Working like Sheep

1 minute read

I have a friend who hearkens from the heartland of America, and is thus more schooled than I in the cosmic truths to be found on a farm. We were discussing the relative dimness of various farm animals, and he mentioned that sheep were pretty much the stupidest animals around. I asked why, and he said that a lamb, when confronted with a meadow full of tall grass, will eat through the grass, leaving a 1-lamb-wide path behind them. When the lamb is full, however, it is faced with a horrible situation. Walls of grass surround it on the front and the sides. After looking left and right in a panic, the lamb will start to bleat piteously, hoping for someone to rescue it from its plight, eventually sitting down to wait until it’s hungry again so that it can extend the path further. I’m not sure how true the story is, but it makes for a compelling mental image.

I was having lunch with my friend Eugene yesterday, and we started talking about my last post on making space, and about the sheep analogy, and I realized that in fact the two are very related. I frequently find myself in a position where I am trying to solve a difficult problem. The more I push, the more the answer eludes me, but I have this underlying fear that if I break away and come back to the problem with fresh eyes, I’ll lose the context I’ve worked so hard to achieve. The reality is that I’m just like the lamb. The answer I need will only be clear when I back up. The context I’ve built up is *broken*, which is why I’m not finding the answer.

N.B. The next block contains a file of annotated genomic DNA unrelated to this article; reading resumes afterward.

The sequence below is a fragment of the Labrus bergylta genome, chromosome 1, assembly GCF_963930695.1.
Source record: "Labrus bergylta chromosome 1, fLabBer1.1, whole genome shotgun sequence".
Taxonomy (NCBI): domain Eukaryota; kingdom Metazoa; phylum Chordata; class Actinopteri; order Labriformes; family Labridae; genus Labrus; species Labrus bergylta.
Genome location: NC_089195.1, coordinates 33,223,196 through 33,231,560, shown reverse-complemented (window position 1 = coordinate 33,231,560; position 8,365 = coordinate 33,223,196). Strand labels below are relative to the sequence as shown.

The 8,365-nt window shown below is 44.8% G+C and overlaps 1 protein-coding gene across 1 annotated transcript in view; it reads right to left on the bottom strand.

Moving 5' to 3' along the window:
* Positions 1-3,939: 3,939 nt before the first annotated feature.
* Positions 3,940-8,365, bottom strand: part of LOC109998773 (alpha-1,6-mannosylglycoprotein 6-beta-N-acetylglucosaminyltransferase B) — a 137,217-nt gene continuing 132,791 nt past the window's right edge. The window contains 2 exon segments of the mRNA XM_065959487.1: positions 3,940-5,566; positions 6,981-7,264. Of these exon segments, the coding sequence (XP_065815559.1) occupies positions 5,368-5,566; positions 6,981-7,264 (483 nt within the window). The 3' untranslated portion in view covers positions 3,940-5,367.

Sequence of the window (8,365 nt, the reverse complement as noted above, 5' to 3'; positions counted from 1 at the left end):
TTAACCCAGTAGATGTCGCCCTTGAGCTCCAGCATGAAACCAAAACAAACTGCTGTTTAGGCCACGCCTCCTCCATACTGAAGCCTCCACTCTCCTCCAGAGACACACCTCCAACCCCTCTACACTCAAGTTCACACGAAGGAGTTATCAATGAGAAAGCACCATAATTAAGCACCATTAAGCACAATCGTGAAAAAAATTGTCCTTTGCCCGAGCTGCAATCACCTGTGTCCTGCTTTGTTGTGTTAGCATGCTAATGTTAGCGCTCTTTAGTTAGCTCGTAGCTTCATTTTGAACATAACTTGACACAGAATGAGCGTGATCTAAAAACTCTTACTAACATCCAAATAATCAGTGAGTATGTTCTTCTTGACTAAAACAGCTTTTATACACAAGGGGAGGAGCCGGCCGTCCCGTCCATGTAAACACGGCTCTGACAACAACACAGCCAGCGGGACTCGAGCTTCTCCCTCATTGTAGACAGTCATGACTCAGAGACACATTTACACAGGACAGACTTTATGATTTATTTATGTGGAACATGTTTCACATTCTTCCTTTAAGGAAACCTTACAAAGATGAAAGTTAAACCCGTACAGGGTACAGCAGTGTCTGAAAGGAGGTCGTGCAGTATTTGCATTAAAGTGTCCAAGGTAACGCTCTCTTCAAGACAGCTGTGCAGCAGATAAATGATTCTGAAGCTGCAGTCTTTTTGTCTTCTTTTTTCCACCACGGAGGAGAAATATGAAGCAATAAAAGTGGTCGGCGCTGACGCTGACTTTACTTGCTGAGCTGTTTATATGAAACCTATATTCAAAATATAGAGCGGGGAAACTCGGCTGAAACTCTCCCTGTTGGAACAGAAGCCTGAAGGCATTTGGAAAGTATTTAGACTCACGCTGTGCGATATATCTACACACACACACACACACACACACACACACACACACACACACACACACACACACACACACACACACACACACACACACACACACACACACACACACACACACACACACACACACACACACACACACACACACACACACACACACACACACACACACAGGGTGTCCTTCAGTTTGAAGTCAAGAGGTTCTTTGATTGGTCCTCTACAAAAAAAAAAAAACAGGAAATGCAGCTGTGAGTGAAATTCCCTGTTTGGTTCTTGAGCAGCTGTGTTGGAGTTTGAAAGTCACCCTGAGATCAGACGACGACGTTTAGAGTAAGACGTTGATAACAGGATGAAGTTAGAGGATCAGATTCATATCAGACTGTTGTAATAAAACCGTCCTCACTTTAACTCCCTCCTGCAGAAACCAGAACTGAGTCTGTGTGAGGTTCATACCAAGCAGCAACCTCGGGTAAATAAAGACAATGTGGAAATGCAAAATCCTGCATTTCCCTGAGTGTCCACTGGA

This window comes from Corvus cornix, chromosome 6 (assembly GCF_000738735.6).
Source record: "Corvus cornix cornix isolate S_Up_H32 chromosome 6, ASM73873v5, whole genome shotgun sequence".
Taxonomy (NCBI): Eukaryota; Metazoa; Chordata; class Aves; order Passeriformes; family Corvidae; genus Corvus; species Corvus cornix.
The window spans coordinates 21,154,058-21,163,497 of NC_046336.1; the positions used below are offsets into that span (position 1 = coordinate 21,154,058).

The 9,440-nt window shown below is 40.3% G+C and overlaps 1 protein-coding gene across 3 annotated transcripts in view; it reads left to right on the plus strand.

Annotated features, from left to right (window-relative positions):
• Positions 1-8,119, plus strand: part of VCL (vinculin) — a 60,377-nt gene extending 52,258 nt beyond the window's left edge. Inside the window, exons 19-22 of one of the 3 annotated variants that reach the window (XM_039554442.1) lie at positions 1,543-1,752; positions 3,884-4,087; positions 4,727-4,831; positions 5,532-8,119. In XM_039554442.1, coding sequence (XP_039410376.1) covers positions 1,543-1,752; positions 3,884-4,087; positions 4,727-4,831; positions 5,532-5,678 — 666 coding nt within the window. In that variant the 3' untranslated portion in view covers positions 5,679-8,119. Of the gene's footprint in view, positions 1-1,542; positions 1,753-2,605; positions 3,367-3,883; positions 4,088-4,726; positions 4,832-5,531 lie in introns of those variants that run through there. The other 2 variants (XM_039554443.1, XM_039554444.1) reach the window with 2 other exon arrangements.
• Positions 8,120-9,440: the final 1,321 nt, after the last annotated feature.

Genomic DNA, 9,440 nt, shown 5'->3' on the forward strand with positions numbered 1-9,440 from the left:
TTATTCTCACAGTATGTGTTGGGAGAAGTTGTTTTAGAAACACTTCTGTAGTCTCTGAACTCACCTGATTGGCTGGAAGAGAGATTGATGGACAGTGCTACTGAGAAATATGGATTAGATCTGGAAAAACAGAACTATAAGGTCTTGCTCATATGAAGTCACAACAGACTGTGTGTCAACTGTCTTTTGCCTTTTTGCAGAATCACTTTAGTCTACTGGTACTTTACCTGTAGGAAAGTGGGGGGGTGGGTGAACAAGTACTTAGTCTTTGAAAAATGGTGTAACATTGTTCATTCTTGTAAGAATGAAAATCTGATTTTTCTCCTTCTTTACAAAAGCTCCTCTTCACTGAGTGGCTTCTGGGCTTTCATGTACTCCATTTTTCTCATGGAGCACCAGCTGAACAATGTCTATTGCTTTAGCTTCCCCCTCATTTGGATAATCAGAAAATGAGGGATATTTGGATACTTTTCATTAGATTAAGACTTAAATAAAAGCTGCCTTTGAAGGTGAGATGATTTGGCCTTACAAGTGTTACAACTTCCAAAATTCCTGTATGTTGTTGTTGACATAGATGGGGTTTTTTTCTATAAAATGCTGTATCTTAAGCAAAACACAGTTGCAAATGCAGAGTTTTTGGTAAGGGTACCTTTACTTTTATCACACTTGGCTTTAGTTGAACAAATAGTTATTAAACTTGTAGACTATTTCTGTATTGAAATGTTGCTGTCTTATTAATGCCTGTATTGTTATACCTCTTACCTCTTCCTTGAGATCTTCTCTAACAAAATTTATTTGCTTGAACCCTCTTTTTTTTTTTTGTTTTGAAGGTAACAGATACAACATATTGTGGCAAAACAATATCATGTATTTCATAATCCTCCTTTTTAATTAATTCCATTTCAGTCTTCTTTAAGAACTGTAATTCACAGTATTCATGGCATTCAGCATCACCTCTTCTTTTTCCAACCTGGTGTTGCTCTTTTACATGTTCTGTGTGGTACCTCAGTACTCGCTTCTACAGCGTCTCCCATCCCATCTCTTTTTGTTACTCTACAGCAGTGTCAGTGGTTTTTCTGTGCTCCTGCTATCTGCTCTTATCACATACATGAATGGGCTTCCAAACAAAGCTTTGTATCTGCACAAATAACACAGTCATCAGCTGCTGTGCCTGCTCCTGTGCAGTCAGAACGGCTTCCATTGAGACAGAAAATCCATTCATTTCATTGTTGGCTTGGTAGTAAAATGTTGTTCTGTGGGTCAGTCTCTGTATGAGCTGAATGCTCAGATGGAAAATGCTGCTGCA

I spent a lot of yesterday working like a lamb, pounding my head against a problem which turned out to be fairly simple to solve after I returned from lunch. Chastised by the universal forces, I meekly turned off the computer at 5 so that my brain cells could recharge before I tackle the next problem this morning.